Chabad SOLA is the synagogue where I attend services; a place where the treasure of wisdom can be found. I often come home with a story going around in my head, springing either from the Biblical writing or Rabbi Zajac’s weekly Parsha or his Saturday morning sermon.
On Saturday morning, this week, the only difference from usual is that I felt the need to share some of what I heard.
This week Jews read the book of Deuteronomy, and the subject of this is Judges (Parasaht Shoftim). So the stories are about judges and law enforcers, law and justice.
Law Enforcers: The Rabbi’s Sermon Story
A lawyer walks his dog but the dog is not in a leash. As they pass by a butcher shop, the dog makes his way into the shop, grabs a piece of steak and eats it. The dog’s owner walks into the shop looking for his dog and is confronted by the shop owner who seems to be very upset. The shop owner approaches the dog owner, the lawyer, and says, “I need to consult you, what is the law pertaining to a dog, not on a leash, that entered a meat shop, grabs a steak and eats it?”
The dog owner replies: “The owner has to pay for it.”
The butcher: “Good, then you owe me $18.50.”
The dog owner takes out the required cash and pays the butcher for the steak his dog grabbed and ate.
A week later the butcher received a bill for legal consultation…
Book of Deuteronomy, Chapter 17:18
 You shall assign judges and law enforcers in all your gates, which, G-d, the Lord, gives you, to your tribes; and they will judge the people by righteous justice.
What does it mean righteous justice? Is Tzedek-Justice, is also tzdakah, meaning charity?
Judge for yourself (from the Rabbi’s sermon):
An old woman was caught stealing bread from a neighborhood shop. She was brought in front of a judge and in her defense, she claimed that she stole the bread for her two hungry grandchildren, otherwise, they would have starved to death. Their mother, her daughter, abandoned them, and being poor, she was unable to buy the bread. The judge was facing a dilemma, justice or forgiveness under the circumstances.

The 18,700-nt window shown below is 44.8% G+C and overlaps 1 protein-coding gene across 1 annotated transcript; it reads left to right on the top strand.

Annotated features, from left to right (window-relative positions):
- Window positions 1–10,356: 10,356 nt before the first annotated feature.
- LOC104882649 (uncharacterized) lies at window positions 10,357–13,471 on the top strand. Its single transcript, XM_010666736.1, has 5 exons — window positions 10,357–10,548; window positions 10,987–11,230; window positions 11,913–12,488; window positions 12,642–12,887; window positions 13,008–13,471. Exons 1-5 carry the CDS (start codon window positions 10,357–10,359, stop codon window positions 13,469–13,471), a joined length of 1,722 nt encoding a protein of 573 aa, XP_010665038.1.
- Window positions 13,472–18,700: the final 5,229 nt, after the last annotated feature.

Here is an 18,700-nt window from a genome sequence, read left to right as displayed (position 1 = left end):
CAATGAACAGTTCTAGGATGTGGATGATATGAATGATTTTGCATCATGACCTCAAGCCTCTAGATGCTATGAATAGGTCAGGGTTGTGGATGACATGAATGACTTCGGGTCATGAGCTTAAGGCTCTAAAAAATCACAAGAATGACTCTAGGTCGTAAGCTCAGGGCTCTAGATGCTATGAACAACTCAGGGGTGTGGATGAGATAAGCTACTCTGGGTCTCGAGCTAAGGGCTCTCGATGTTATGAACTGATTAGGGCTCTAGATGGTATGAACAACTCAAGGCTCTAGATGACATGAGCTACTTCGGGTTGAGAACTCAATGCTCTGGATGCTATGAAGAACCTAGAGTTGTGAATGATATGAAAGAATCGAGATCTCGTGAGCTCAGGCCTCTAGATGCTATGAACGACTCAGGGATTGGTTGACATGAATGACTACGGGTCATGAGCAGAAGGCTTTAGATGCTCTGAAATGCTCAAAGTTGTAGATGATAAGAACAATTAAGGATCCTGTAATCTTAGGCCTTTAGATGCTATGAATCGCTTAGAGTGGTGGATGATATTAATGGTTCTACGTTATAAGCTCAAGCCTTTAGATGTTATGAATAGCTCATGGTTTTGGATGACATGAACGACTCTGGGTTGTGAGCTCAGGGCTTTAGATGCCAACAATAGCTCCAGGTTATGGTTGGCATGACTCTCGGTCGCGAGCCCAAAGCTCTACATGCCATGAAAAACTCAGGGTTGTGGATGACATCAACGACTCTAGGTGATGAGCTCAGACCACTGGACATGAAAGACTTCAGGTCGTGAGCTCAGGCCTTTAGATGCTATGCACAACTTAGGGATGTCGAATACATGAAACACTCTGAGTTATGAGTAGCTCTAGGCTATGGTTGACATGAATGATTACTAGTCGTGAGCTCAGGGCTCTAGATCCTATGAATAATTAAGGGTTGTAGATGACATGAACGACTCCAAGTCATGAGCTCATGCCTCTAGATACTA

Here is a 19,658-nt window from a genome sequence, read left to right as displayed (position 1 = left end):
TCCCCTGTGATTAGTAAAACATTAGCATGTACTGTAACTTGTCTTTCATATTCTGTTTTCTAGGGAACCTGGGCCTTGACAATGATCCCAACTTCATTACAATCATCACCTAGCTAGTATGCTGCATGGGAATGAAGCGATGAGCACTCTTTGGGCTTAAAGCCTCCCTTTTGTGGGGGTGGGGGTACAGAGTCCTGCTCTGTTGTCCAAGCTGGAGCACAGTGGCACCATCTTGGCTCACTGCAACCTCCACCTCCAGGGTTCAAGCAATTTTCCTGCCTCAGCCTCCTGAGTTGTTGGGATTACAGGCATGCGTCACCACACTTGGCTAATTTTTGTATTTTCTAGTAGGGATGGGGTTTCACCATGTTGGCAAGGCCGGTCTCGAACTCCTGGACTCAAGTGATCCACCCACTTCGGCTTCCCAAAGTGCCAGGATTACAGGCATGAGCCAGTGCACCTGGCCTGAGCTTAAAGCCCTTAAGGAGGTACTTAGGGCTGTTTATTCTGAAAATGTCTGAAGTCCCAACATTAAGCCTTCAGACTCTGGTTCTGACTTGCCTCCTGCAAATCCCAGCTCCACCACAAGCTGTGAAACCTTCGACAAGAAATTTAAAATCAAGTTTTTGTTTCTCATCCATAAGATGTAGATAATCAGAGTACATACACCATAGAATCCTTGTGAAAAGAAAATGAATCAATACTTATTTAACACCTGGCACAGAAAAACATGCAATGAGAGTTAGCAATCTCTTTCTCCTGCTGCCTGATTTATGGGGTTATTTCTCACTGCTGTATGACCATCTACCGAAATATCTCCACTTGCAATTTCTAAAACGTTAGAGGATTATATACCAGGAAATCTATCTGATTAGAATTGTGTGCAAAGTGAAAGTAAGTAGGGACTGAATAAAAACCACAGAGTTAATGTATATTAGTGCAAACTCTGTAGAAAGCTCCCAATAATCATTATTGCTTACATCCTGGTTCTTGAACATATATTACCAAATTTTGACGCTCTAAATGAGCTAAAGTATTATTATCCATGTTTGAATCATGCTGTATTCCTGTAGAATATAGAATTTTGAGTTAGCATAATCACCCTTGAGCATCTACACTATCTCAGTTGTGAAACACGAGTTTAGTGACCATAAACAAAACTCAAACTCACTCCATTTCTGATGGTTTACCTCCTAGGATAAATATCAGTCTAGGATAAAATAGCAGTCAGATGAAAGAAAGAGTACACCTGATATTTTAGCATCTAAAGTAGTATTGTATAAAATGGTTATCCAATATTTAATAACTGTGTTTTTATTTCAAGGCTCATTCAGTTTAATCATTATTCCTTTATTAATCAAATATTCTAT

The shop keeper claimed that his shop is in a poor neighborhood and he wanted justice under the law, because, if not, then others will think it is all right to steal and expect no punishment, rather, they might steal with impunity. Yet, there is this poor woman who has difficult circumstances and mercy entered the equation of justice.
What transpired in the court room was a combination of justice and charity. According to the law, such a crime is punishable with ten dollars fine, and the judge fined the woman ten dollars. In the court room was sitting the mayor of the town. He got up and in front of everyone he took ten dollars out of his pocket and gave it to the woman to pay her fine. He then faced the people attending the trial and said: I fine each and everyone in this room fifty cents for allowing an old and poor woman to get to the point of having to steal to feed her grandchildren. Everyone paid his/her share and the shopkeeper donated fifty cents, for his share. They raised enough money for several loaves of bread.
The moral of this story is fairly clear: unity and help the poor, one of the laws of Judaism.
And then in the same breath of judgment, in between the lines of Deuteronomy, subject/affair: Judges reading, we read about preparations for a war, how God instructed His children to defend themselves, with no political correctness, and inebriating laws, good instructions for the government of Israel to adopt fast:
 1 If you go out to war against your enemies, and see a horse and chariot, a people (which appears to be) more numerous that you – you should not be afraid of them! For God is with you, your God Who brought you out of the land of Egypt:
2 Then, when you (have left your land and) are close to the battle, the (especially anointed) priest should approach and speak to the people:
3 he should say to them, “Hear, O Israel! Today you are coming close to the battle against your enemies. Do not let your hearts become faint, do be afraid, do not panic and do not be terrified of them:
4 For God, your God, is going with you, to fight your enemies for you (and) to save you.”
10 If you approach a city to wage war against it, you should (first) make a peaceful proposal to it.
11 What will happen is: if it responds to you peacefully, and it opens (its gates) up to you, then all the people found in it should give you a (monetary) tribute, and serve you:
12 But if it does not make peace with you, it will (eventually) wage war against you. So you should besiege it,
13 and God, your God, will (eventually) deliver it into your hands. You should strike down all its males by the sword,
14 but you may take for yourself the women, the children, the livestock, and everything that is in the city, all its spoils. You should eat the spoils of your enemies, which God, your God, has given you.
15 That is what you should do to all the cities that are very far from you, which are not among the cities of these (local) nations.
16 But from these (local) people’s cities, which God, your God, is giving you as an inheritance, you may not allow any soul to live.
17 Rather, you should utterly destroy them – the Chitites, the Amorites, the Cana’anites, and the Perizites, the Chivites, and the Jebusites – as God, your God, has commanded you,
18 so that they will not teach you to copy all their abominable acts that they have performed for their gods, causing you to sin against God, your God.
Here is one other instructive lesson to learn: Judaism is one continuous life-lesson, full of wisdom and advice that is worthwhile taking heed of.